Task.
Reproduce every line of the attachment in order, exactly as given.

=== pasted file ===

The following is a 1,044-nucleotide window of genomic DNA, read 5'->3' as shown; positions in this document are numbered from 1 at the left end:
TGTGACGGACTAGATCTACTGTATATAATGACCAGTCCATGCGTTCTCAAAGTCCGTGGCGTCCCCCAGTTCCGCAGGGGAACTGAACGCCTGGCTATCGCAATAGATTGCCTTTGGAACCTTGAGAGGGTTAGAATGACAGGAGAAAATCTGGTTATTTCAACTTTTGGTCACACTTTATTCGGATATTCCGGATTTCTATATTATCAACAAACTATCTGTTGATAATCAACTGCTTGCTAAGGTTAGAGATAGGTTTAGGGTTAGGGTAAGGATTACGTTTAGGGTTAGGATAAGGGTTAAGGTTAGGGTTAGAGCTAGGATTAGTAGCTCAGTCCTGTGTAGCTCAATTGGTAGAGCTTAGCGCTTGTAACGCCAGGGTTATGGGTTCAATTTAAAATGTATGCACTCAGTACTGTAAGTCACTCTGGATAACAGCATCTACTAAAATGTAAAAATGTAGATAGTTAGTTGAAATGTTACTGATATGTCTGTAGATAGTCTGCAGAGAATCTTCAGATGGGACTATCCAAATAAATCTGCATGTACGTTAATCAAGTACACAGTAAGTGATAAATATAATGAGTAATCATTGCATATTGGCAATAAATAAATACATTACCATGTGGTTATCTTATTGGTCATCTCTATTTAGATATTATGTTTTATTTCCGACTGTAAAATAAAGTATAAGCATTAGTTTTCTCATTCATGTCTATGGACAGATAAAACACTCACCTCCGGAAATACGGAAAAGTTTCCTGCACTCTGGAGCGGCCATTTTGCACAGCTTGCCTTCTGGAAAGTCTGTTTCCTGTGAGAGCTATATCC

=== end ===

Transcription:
The following is a 1,044-nucleotide window of genomic DNA, read 5'->3' as shown; positions in this document are numbered from 1 at the left end:
TGTGACGGACTAGATCTACTGTATATAATGACCAGTCCATGCGTTCTCAAAGTCCGTGGCGTCCCCCAGTTCCGCAGGGGAACTGAACGCCTGGCTATCGCAATAGATTGCCTTTGGAACCTTGAGAGGGTTAGAATGACAGGAGAAAATCTGGTTATTTCAACTTTTGGTCACACTTTATTCGGATATTCCGGATTTCTATATTATCAACAAACTATCTGTTGATAATCAACTGCTTGCTAAGGTTAGAGATAGGTTTAGGGTTAGGGTAAGGATTACGTTTAGGGTTAGGATAAGGGTTAAGGTTAGGGTTAGAGCTAGGATTAGTAGCTCAGTCCTGTGTAGCTCAATTGGTAGAGCTTAGCGCTTGTAACGCCAGGGTTATGGGTTCAATTTAAAATGTATGCACTCAGTACTGTAAGTCACTCTGGATAACAGCATCTACTAAAATGTAAAAATGTAGATAGTTAGTTGAAATGTTACTGATATGTCTGTAGATAGTCTGCAGAGAATCTTCAGATGGGACTATCCAAATAAATCTGCATGTACGTTAATCAAGTACACAGTAAGTGATAAATATAATGAGTAATCATTGCATATTGGCAATAAATAAATACATTACCATGTGGTTATCTTATTGGTCATCTCTATTTAGATATTATGTTTTATTTCCGACTGTAAAATAAAGTATAAGCATTAGTTTTCTCATTCATGTCTATGGACAGATAAAACACTCACCTCCGGAAATACGGAAAAGTTTCCTGCACTCTGGAGCGGCCATTTTGCACAGCTTGCCTTCTGGAAAGTCTGTTTCCTGTGAGAGCTATATCC